Reed Books: Bunny

Jess Reed, Editor

Bunny by Mona Awad is an ambitious novel that explores the horrors and successes of female friendship, using a surrealist plotline and incredibly effective prose. Set in a fictional grad school, referred to only as Warren, Bunny follows Samantha, a writing student, as she navigates her new life with the Bunnies. The Bunnies are a group of four women – the only other students in Samantha’s class – who are exceedingly preppy and refer to each other as Bunny. Samantha holds contempt for them, in all of their lip glossed glory, but slowly becomes part of the group as they invite her to their weekly “Smut Salons”. 

What changes this book from Mean Girls to Jennifer’s Body is the fantastical nature of these “Smut Salons”, or “Workshops”, as they are referred to later. After capturing a rabbit, the women chant around it in Latin (on drugs, if that wasn’t obvious by this point) until it turns into the man of their dreams. If he doesn’t turn out right, they’ll kill him with an ax and start over. 

These men – or Darlings, because “you sometimes have to kill them” – are a kind of Frankenstein’s monster, made up of whatever the Bunnies decide constitutes a perfect man. Often, the Darlings are vacant, French, and have names like Odysseus or Icarus or something else pretentious. They have no real personality, but worship the ground that the Bunnies walk on, with their catchphrase being “tell me something”. If they are put under too much pressure to form an independent thought, they explode.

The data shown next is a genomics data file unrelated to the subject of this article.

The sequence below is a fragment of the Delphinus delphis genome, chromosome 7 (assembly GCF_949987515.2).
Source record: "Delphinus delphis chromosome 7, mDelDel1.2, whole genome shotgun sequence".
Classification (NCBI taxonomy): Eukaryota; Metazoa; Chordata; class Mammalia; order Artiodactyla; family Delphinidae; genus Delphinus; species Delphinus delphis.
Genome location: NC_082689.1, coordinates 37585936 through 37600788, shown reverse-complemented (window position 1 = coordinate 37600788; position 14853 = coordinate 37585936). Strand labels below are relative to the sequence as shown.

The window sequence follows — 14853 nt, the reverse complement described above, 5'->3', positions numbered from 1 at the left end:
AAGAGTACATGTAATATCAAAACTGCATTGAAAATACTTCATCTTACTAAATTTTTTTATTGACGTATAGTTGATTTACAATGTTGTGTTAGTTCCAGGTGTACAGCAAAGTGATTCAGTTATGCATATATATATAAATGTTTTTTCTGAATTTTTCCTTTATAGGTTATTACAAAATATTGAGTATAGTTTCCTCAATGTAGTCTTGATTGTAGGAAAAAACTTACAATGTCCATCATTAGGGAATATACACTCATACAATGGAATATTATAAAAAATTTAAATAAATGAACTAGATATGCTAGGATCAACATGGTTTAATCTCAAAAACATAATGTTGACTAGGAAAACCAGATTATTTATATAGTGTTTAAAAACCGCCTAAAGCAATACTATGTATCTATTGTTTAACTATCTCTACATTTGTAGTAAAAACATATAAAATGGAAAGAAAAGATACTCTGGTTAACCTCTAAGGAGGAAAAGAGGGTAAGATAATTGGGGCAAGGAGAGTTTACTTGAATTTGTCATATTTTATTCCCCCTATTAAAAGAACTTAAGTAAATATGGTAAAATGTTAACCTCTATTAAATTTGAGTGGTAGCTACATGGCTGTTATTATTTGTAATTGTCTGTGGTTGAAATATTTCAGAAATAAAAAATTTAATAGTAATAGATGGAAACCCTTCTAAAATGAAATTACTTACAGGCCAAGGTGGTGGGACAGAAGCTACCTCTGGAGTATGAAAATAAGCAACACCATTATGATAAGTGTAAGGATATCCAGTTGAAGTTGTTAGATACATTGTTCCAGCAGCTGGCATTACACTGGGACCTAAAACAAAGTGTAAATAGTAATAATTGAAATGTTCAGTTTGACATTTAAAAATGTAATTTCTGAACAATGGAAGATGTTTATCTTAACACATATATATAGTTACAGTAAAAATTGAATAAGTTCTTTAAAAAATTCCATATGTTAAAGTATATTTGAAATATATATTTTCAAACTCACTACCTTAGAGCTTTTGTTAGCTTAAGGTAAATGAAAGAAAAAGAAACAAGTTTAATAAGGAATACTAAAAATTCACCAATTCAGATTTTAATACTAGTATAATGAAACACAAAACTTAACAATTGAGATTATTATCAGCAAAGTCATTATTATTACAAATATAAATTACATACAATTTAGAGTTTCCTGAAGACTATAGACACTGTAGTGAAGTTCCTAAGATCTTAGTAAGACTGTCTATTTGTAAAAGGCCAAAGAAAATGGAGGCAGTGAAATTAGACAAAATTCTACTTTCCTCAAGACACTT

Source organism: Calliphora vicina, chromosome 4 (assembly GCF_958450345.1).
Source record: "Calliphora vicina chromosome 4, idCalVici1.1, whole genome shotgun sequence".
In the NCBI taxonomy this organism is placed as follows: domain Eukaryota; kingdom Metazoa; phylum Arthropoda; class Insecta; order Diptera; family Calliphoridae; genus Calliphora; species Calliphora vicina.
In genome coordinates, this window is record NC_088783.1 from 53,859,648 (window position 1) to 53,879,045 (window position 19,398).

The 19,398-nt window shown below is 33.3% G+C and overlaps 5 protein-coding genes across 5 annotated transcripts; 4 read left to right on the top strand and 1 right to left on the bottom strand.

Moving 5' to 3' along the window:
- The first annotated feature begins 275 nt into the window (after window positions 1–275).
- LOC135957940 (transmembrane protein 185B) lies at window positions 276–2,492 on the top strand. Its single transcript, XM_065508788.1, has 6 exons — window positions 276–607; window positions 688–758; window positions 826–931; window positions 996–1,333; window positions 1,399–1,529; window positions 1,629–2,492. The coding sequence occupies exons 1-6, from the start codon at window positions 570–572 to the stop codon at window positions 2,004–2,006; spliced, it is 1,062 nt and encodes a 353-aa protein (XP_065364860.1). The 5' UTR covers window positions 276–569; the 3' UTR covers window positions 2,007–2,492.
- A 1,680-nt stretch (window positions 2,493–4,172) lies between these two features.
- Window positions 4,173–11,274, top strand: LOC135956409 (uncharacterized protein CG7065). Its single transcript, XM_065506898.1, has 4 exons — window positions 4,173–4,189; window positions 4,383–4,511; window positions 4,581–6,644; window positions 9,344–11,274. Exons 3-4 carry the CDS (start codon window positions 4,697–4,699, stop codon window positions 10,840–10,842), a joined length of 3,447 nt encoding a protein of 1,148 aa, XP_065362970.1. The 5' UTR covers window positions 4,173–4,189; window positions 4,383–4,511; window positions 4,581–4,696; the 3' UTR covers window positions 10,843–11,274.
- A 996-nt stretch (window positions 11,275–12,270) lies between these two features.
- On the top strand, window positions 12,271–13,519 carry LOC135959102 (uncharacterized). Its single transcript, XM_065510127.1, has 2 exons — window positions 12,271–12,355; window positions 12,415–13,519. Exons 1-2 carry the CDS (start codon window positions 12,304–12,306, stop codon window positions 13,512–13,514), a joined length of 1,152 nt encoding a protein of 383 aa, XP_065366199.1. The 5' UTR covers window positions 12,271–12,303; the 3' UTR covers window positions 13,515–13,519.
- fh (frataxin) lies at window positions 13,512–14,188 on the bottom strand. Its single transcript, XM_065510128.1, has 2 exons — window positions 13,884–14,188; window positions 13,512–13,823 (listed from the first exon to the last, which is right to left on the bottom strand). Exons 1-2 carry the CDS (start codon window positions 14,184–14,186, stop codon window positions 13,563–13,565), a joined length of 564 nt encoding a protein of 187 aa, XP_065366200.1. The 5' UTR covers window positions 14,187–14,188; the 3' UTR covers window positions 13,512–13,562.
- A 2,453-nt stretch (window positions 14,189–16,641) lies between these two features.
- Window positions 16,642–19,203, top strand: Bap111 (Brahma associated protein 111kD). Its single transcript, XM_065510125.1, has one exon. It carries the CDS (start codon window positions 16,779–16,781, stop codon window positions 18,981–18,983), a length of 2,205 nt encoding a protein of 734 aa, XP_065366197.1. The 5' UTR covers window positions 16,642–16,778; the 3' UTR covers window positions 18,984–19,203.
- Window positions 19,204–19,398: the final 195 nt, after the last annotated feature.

The Bunnies see these Darlings as a kind of collaborative creative experiment, like a poetry book or a piece of performative art. They know that they’re playing God, they simply don’t care.

Obviously these girls are the antagonists of the novel, but it’s worth considering why 

this “activity” would be so appealing to them. Samantha’s teacher, Ursula, consistently mentions that the five women are Warren’s first all female cohort. No wonder they want to take advantage of this male-free space.

Male authors, especially in classic literature, engage in the same acts as Samantha and the Bunnies. They create women that perfectly fit their needs as men – see the Manic Pixie Dream Girl or Mary Sue trope – and kill them off when they grow outside that mold. Every aspect of classic male-written literature is centered around the male gaze and male fantasies.

Awad argues in Bunny that the true female fantasy is a non-threatening man. The Darlings treat the Bunnies like gods. They bake with them, bring them wine, dance with them, and agree with everything they say. They can’t be sexist because they wouldn’t even understand the concept. 

And this isn’t sexual; the Darlings have no genitalia. The Bunnies only use them for friendly company, before letting them go in a field, or keeping the cute ones to help around the house.

Even after leaving the Bunny group, Samantha parrots this same desire when she becomes friends with Jonah, the recovering alcoholic poet, who is completely stupid and sweet. He assumes the best in everyone, even when that leads him into awkward social situations. Samantha likes him because he is unaffected by social norms, making him the Bunnies’ antithesis. She wonders, at the end of the novel, “Or maybe he isn’t so oblivious after all. Maybe he knows and just doesn’t give a fuck. How would that be?”

With just that train of thought, Samantha differentiates herself from the other Bunnies. Where the Bunnies want ignorance, Samantha wants apathy.

Overall, Bunny offers fascinating insight into the female gaze, which is so rarely used in mainstream media, and an amazing blend of magical realism and dark comedy.